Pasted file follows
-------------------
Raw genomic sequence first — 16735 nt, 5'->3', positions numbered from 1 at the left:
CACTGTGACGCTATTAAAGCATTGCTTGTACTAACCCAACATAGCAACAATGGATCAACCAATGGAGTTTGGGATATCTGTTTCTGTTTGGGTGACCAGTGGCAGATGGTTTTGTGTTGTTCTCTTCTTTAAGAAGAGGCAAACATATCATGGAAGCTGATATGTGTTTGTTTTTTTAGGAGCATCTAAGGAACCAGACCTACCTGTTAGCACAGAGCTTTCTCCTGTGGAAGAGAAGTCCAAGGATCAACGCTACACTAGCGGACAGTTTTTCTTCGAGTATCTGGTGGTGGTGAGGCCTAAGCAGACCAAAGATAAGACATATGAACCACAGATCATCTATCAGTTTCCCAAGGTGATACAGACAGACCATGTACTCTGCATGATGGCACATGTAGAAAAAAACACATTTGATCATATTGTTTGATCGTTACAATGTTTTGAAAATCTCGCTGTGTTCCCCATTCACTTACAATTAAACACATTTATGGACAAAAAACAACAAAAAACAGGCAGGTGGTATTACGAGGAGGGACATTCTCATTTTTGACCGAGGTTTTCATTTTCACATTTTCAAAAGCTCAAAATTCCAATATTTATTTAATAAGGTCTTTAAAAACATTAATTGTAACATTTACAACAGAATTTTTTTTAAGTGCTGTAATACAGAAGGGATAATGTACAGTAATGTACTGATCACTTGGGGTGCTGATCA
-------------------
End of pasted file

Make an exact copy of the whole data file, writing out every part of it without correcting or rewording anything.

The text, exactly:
Raw genomic sequence first — 16735 nt, 5'->3', positions numbered from 1 at the left:
CACTGTGACGCTATTAAAGCATTGCTTGTACTAACCCAACATAGCAACAATGGATCAACCAATGGAGTTTGGGATATCTGTTTCTGTTTGGGTGACCAGTGGCAGATGGTTTTGTGTTGTTCTCTTCTTTAAGAAGAGGCAAACATATCATGGAAGCTGATATGTGTTTGTTTTTTTAGGAGCATCTAAGGAACCAGACCTACCTGTTAGCACAGAGCTTTCTCCTGTGGAAGAGAAGTCCAAGGATCAACGCTACACTAGCGGACAGTTTTTCTTCGAGTATCTGGTGGTGGTGAGGCCTAAGCAGACCAAAGATAAGACATATGAACCACAGATCATCTATCAGTTTCCCAAGGTGATACAGACAGACCATGTACTCTGCATGATGGCACATGTAGAAAAAAACACATTTGATCATATTGTTTGATCGTTACAATGTTTTGAAAATCTCGCTGTGTTCCCCATTCACTTACAATTAAACACATTTATGGACAAAAAACAACAAAAAACAGGCAGGTGGTATTACGAGGAGGGACATTCTCATTTTTGACCGAGGTTTTCATTTTCACATTTTCAAAAGCTCAAAATTCCAATATTTATTTAATAAGGTCTTTAAAAACATTAATTGTAACATTTACAACAGAATTTTTTTTAAGTGCTGTAATACAGAAGGGATAATGTACAGTAATGTACTGATCACTTGGGGTGCTGATCA